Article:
The role of Beta-Agonists increasing beef production
by Jill J. Dunkel
With the world’s population expanding and projected to reach 9.1 billion by 2050, there’s been a lot of talk over the last few years about our capacity to feed the growing population. With weather challenges that much of the U.S. is currently facing, the pressure to produce more food with ag’s shrinking share of land mass is an ever-present challenge.
According to the Food and Agriculture Organization (FAO), food production must increase by 70 percent. Meat production’s portion of that means the meat industry will need to increase production by more than 200 million tons.
With a decreasing cattle population, how is the beef industry expected to deliver their share of this increase in needs? Pharmaceutical companies argue one way is through increased technology, like implementing beta-agonists.
Two beta-agonists currently on the market in the U.S., Optiflexx (Ractopamine hydrochloride) and Zilmax (zilpaterol hydrochloride) are included in the rations of approximately one-third to one-half of the nation’s fed cattle. By utilizing these products, cattle are producing additional carcass weight and bettering dressing percentages, which ultimately provides more beef per head.
“You drop Zilmax in the bunk for 20 days on steers, and you will average 33 pounds additional carcass weight response,” says Mitch Johnson, Global Head of Beef Marketing and Sustainability at Merck. “We need more beef production per animal. This planet loves U.S.grain fed beef, and these products fit that equation.
Dr. John Scanga, Associate Sr.Technical Consultant with Elanco, agrees that utilizing these technologies is an ideal way to bring more beef to the marketplace. “Our challenge in the innovation industry is to keep bringing these new tools forward. People talk about the growing need for beef and the growing need for food. Technologies that we can bring to the marketplace allow producers to be more productive with their resources.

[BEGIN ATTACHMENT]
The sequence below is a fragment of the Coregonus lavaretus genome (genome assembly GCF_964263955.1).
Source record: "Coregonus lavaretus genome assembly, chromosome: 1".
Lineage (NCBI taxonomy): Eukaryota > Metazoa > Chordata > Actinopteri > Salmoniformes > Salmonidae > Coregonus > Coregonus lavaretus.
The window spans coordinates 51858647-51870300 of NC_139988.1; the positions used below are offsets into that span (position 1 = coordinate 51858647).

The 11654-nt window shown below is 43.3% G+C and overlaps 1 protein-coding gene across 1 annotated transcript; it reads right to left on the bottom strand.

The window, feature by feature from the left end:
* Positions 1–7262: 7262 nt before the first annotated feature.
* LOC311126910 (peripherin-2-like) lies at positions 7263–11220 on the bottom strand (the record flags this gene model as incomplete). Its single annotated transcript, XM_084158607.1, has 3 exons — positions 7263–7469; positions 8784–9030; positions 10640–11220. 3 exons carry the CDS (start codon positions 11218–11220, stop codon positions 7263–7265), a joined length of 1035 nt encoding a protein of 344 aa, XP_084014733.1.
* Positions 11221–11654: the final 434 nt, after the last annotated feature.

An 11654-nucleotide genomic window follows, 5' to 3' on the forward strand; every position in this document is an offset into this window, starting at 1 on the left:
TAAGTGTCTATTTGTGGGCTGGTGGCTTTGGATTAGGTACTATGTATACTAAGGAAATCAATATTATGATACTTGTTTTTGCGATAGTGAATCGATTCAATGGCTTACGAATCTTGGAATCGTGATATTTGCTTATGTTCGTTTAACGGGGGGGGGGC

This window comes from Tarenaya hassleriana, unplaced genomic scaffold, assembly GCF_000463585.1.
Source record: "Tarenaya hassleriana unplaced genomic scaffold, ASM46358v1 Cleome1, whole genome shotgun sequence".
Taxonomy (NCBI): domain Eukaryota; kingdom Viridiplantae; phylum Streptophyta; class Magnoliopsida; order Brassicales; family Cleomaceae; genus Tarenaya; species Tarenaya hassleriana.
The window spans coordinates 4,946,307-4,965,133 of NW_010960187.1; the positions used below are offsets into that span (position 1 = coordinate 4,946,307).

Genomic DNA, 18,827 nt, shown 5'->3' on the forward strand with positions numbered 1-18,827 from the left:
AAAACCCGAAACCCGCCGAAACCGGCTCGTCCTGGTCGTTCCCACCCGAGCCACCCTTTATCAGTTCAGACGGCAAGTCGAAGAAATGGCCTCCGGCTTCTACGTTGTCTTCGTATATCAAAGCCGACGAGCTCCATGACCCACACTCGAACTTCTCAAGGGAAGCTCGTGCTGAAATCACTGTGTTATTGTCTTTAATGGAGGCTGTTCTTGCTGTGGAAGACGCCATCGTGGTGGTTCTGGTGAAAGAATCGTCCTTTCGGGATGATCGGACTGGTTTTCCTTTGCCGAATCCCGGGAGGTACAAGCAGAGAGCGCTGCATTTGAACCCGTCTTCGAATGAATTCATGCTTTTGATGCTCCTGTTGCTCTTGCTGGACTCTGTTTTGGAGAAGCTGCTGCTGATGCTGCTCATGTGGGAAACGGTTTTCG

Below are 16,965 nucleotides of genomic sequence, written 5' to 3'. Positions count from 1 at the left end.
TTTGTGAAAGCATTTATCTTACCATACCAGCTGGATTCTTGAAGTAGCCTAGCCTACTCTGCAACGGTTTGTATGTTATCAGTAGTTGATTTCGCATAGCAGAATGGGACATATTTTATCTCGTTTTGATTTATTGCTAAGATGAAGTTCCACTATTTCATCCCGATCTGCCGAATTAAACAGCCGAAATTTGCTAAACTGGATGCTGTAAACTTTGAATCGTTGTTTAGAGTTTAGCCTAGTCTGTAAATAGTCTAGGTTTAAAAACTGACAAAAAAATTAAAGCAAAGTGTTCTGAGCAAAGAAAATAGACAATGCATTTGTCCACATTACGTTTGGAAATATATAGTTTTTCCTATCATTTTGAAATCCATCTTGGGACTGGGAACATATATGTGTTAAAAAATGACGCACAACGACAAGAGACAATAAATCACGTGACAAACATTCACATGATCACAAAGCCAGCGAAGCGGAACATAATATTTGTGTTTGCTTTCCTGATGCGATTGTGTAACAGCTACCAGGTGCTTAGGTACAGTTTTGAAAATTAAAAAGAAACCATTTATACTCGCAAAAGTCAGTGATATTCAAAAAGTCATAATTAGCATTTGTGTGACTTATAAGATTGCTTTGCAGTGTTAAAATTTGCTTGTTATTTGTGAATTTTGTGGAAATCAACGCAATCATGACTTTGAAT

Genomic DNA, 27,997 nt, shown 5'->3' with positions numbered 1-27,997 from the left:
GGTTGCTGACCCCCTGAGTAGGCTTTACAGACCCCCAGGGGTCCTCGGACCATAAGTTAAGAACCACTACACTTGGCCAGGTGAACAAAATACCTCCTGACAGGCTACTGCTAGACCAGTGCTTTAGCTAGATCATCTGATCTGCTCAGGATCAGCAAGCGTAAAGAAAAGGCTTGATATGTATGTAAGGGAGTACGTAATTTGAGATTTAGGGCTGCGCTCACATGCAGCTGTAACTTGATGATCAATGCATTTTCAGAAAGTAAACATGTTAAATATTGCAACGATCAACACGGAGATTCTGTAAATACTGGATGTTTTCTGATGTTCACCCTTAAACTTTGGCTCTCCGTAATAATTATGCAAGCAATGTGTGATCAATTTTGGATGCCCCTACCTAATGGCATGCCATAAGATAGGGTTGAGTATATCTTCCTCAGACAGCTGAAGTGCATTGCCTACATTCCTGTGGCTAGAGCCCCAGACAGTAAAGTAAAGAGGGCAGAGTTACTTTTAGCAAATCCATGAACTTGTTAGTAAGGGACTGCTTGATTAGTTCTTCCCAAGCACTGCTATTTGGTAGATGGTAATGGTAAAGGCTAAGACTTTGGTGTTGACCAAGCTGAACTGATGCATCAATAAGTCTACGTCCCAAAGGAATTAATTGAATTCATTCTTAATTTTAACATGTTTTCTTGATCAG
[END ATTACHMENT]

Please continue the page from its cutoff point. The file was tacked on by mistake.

”Optiflexx, which can be fed 28 to 42 days, triggers a muscle response from that animal, adding approximately 20 pounds of additional carcass weight when fed to steers.
“Beta-agonists are really cool, ”Scanga explains. “They take energy and direct it to lean muscle production.They really have no impact on fat deposition. What you end up seeing is a response in the size of the ribeye area.
”Understanding how to feed beta-agonists is important, as research has shown there can be an impact on quality grades. Once the products are fed, little to no additional marbling will be produced.
“If you really get a response in the ribeye area, basically what happens is you dilute the marbling that’s in that ribeye when you start feeding beta-agonists,” Scanga says.
So learning how to get the most benefit from the products without giving up quality grades is important. Dr. Wade Nichols, Senior Technical Services Manager with Merck, explains they’ve conducted a variety of serial slaughter studies to pinpoint how to feed their product without sacrificing beef quality.
“We’re taking cattle to different endpoints. Some we slaughter early, some just right and some late. Through this, we’ve been able to fine tune our recommendations on feeding the product, ” he says. In many cases, that means extending the days on feed.
By changing the days on feed, feedyards are able to deliver an animal to the packer that meets the quality grade target they have, explains Johnson, while bringing more beef production per animal, efficiently.
“With our serial slaughter studies, we know once we start Zilmax, we are not going to lay down any more marbling. That’s why we are changing the endpoints, or days on feed. We want the marbling as high as we can before we put cattle on Zilmax. If we do that, we can get them to grade almost exactly the same,” Nichols says.
Optiflexx, which was introduced in 2004 is also adjusting recommendations as new information becomes available and markets change. “We came out with recommendations at that time, and that was right back then. It’s still a good recommendation today,” says Scanga. “But with market pressure, increased costs and the ability to move along the dosage range, we are doing some research for feeding at higher levels.
“We don’t have a one-size-fits-all. It depends on how you market cattle, what the target is for those cattle. Based on that, we can make a recommendation. In some, we recommend a higher dose and in some we are not. If a feeder wants to play the market and wait a week or so, this product gives them the flexibility to do that."
With both beta-agonists, experts say there is a sweet spot for maximizing the return on the product. Regardless which beta-agonist is fed, the technology is increasing the pounds of beef produced per animal.
“The sustainability point is a good one,” says Johnson. For cattle feeders who are interested in their environmental footprint, beta-agonists produce more beef with no real increase in the use of natural resources.To increase beef production in the next 30 years by more than 200 million tons, understanding and utilizing technologies will be critical to feed the world.